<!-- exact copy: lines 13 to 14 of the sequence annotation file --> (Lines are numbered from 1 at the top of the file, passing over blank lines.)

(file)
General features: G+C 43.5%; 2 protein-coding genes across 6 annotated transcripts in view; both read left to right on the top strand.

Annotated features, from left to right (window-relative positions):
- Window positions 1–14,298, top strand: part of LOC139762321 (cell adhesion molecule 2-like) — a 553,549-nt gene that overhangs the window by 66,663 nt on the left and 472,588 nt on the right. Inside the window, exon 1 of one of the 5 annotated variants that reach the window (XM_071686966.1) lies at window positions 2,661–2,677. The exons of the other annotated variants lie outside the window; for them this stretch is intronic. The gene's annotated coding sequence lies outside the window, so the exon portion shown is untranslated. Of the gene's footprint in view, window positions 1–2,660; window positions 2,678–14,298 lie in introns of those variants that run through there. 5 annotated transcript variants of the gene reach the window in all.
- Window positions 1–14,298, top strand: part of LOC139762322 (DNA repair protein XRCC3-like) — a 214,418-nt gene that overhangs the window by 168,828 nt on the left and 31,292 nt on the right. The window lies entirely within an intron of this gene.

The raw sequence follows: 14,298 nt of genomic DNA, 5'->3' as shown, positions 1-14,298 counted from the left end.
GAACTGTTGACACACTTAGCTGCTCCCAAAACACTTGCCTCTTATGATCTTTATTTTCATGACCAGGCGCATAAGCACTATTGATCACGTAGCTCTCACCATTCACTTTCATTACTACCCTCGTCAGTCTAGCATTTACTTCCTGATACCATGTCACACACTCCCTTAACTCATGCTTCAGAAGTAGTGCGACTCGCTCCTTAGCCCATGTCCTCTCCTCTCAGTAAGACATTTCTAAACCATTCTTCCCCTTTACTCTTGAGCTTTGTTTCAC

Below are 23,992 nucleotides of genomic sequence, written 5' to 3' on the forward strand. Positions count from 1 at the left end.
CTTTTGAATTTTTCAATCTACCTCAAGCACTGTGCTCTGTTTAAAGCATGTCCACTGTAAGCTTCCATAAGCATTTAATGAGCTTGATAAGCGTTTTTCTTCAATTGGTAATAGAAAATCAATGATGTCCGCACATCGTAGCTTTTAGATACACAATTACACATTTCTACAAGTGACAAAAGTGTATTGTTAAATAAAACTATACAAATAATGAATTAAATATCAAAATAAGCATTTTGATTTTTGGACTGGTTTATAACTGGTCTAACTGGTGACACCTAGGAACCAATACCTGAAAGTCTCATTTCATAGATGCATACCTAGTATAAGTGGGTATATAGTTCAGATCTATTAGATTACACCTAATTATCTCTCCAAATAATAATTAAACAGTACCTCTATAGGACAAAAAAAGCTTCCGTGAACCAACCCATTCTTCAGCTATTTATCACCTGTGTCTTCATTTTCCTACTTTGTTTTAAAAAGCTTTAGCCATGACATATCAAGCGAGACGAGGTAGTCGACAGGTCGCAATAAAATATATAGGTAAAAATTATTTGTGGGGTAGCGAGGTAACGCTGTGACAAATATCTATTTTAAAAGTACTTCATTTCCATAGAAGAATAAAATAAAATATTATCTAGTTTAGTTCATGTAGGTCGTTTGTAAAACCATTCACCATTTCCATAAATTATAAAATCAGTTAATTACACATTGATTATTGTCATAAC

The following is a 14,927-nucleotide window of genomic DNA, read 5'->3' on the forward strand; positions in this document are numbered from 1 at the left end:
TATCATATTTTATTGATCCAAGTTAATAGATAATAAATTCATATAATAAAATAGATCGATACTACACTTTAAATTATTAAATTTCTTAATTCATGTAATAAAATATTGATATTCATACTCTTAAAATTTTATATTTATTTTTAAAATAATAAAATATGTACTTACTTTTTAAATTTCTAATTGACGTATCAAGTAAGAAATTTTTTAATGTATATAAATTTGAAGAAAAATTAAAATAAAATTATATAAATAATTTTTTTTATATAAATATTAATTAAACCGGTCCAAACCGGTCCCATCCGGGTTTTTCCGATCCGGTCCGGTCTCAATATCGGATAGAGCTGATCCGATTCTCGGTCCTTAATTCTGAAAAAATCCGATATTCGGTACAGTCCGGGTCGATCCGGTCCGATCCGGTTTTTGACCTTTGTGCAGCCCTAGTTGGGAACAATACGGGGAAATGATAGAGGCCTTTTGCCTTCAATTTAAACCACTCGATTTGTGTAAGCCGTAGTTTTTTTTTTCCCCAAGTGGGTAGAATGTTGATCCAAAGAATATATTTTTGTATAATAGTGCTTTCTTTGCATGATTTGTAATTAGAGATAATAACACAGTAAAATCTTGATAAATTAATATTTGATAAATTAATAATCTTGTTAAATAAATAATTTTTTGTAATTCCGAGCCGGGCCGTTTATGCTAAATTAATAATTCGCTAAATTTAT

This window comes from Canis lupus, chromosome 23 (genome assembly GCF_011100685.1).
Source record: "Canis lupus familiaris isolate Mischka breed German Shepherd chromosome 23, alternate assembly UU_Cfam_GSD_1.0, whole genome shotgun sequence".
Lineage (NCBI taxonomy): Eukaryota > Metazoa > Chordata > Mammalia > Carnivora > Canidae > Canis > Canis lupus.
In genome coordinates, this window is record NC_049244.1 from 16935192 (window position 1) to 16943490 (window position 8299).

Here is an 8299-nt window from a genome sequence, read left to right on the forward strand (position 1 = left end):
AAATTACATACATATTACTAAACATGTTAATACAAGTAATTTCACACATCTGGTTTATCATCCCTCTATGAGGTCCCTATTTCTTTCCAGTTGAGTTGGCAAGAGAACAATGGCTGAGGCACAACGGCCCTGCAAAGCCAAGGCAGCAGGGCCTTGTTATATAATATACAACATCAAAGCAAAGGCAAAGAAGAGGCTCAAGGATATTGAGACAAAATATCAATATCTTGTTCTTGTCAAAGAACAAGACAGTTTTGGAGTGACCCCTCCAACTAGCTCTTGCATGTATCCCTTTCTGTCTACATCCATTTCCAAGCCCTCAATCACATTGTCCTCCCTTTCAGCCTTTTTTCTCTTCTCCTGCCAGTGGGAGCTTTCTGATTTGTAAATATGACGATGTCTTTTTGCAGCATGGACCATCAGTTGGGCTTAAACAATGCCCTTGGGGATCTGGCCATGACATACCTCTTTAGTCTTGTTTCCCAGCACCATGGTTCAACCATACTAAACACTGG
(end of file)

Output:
Lineage (NCBI taxonomy): Eukaryota > Metazoa > Chordata > Mammalia > Carnivora > Canidae > Canis > Canis lupus.
In genome coordinates, this window is record NC_049244.1 from 16935192 (window position 1) to 16943490 (window position 8299).